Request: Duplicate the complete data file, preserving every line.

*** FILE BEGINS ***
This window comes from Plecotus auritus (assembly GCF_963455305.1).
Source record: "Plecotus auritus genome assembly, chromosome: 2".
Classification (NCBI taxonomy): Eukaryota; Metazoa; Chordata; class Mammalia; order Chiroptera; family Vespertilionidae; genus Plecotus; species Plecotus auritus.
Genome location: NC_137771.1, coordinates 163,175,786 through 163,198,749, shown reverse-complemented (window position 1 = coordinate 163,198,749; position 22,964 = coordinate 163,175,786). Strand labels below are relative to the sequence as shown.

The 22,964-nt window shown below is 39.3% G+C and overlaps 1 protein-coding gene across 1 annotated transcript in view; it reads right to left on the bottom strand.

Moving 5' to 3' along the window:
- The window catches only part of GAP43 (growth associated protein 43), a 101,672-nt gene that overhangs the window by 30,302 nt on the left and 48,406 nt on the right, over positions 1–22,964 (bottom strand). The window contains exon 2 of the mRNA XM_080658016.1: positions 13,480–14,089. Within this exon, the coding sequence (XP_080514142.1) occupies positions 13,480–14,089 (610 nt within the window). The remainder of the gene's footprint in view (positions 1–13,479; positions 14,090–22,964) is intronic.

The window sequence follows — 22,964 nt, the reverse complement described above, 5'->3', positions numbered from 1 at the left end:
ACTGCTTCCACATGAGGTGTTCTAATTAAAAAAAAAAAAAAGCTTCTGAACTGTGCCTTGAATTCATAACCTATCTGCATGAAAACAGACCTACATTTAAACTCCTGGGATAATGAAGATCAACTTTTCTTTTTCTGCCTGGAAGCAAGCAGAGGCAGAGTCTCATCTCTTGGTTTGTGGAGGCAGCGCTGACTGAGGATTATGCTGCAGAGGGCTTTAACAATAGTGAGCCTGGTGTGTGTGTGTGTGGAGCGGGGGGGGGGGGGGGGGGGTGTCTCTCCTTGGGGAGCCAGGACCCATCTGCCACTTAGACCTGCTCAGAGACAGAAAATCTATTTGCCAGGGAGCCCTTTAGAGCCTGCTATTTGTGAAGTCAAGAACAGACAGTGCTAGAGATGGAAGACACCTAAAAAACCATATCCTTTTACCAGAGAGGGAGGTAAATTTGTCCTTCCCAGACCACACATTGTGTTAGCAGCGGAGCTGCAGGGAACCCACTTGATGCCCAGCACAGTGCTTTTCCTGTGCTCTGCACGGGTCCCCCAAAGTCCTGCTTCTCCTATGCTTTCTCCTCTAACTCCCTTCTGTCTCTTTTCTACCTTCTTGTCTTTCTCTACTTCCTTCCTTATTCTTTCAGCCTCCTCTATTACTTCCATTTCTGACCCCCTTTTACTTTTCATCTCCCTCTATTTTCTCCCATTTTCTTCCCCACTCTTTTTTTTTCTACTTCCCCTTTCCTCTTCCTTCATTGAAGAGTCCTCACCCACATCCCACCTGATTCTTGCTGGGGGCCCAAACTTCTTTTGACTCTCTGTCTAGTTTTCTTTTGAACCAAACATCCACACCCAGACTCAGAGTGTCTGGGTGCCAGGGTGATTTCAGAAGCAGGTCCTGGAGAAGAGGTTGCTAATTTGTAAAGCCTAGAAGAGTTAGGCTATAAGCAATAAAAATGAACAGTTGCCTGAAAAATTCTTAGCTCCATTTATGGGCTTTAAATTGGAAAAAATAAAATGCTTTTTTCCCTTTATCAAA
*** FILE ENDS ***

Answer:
This window comes from Plecotus auritus (assembly GCF_963455305.1).
Source record: "Plecotus auritus genome assembly, chromosome: 2".
Classification (NCBI taxonomy): Eukaryota; Metazoa; Chordata; class Mammalia; order Chiroptera; family Vespertilionidae; genus Plecotus; species Plecotus auritus.
Genome location: NC_137771.1, coordinates 163,175,786 through 163,198,749, shown reverse-complemented (window position 1 = coordinate 163,198,749; position 22,964 = coordinate 163,175,786). Strand labels below are relative to the sequence as shown.

The 22,964-nt window shown below is 39.3% G+C and overlaps 1 protein-coding gene across 1 annotated transcript in view; it reads right to left on the bottom strand.

Moving 5' to 3' along the window:
- The window catches only part of GAP43 (growth associated protein 43), a 101,672-nt gene that overhangs the window by 30,302 nt on the left and 48,406 nt on the right, over positions 1–22,964 (bottom strand). The window contains exon 2 of the mRNA XM_080658016.1: positions 13,480–14,089. Within this exon, the coding sequence (XP_080514142.1) occupies positions 13,480–14,089 (610 nt within the window). The remainder of the gene's footprint in view (positions 1–13,479; positions 14,090–22,964) is intronic.

The window sequence follows — 22,964 nt, the reverse complement described above, 5'->3', positions numbered from 1 at the left end:
ACTGCTTCCACATGAGGTGTTCTAATTAAAAAAAAAAAAAAGCTTCTGAACTGTGCCTTGAATTCATAACCTATCTGCATGAAAACAGACCTACATTTAAACTCCTGGGATAATGAAGATCAACTTTTCTTTTTCTGCCTGGAAGCAAGCAGAGGCAGAGTCTCATCTCTTGGTTTGTGGAGGCAGCGCTGACTGAGGATTATGCTGCAGAGGGCTTTAACAATAGTGAGCCTGGTGTGTGTGTGTGTGGAGCGGGGGGGGGGGGGGGGGGGTGTCTCTCCTTGGGGAGCCAGGACCCATCTGCCACTTAGACCTGCTCAGAGACAGAAAATCTATTTGCCAGGGAGCCCTTTAGAGCCTGCTATTTGTGAAGTCAAGAACAGACAGTGCTAGAGATGGAAGACACCTAAAAAACCATATCCTTTTACCAGAGAGGGAGGTAAATTTGTCCTTCCCAGACCACACATTGTGTTAGCAGCGGAGCTGCAGGGAACCCACTTGATGCCCAGCACAGTGCTTTTCCTGTGCTCTGCACGGGTCCCCCAAAGTCCTGCTTCTCCTATGCTTTCTCCTCTAACTCCCTTCTGTCTCTTTTCTACCTTCTTGTCTTTCTCTACTTCCTTCCTTATTCTTTCAGCCTCCTCTATTACTTCCATTTCTGACCCCCTTTTACTTTTCATCTCCCTCTATTTTCTCCCATTTTCTTCCCCACTCTTTTTTTTTCTACTTCCCCTTTCCTCTTCCTTCATTGAAGAGTCCTCACCCACATCCCACCTGATTCTTGCTGGGGGCCCAAACTTCTTTTGACTCTCTGTCTAGTTTTCTTTTGAACCAAACATCCACACCCAGACTCAGAGTGTCTGGGTGCCAGGGTGATTTCAGAAGCAGGTCCTGGAGAAGAGGTTGCTAATTTGTAAAGCCTAGAAGAGTTAGGCTATAAGCAATAAAAATGAACAGTTGCCTGAAAAATTCTTAGCTCCATTTATGGGCTTTAAATTGGAAAAAATAAAATGCTTTTTTCCCTTTATCAAA